Slow take-up for the newest Jelly Bean iterations of Android, coupled with consumers hanging on to legacy devices, left Google’s smartphone operating system looking as fragmented as ever this week.
According to data from Google’s official Platform Versions page, just 6.7 per cent of Android phones are running an iteration of the newest Jelly Bean software. Of these, 5.9 per cent are powered by Android 4.1, while 0.8 per cent are toting the up-to-the-minute version 4.2. Its predecessor, Android 4.0, AKA Ice Cream Sandwich, is powering 27.5 per cent.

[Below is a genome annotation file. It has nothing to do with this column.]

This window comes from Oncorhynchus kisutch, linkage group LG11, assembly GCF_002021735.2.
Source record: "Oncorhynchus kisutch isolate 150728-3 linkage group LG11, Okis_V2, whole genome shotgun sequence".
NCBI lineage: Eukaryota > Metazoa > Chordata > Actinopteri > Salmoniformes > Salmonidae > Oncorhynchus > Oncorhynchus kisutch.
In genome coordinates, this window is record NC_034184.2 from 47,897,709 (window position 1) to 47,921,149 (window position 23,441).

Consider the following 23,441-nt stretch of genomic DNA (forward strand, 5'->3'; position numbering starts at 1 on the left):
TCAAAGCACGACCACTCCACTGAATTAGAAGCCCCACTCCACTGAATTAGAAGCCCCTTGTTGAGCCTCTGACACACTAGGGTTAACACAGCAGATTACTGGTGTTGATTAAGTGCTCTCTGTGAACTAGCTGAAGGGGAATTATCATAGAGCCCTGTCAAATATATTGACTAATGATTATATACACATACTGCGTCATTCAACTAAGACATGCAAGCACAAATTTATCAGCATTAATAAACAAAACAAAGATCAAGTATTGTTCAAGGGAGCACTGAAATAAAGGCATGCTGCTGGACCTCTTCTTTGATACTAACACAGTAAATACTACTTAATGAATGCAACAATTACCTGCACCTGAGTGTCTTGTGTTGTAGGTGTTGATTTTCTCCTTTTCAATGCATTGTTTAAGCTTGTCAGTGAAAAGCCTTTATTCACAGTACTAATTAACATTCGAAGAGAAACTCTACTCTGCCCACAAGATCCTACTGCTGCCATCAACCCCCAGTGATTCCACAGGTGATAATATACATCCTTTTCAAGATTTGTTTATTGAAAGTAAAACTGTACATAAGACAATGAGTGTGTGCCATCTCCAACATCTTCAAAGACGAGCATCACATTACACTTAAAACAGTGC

However, somewhat worryingly for Google, which is attempting to clamp down on fragmentation, some 50.8 per cent of users are still stranded on the ageing Gingerbread edition.
Meanwhile, Froyo, Éclair and Honeycomb account for 10.3 per cent, 2.7 per cent and 1.6 per cent of smartphones respectively.
Fragmentation is seen as a risk to Android because it means that older devices will be unable to run newer apps, in turn discouraging developers from creating applications for the platform.
Delays in porting newer versions of Android to phones have been caused by custom skins and pre-loaded proprietary apps that complicate the procedure, once again calling into question Google’s decision to allow free reign to its partners to remake and remodel their Android phones’ user interfaces as they see fit.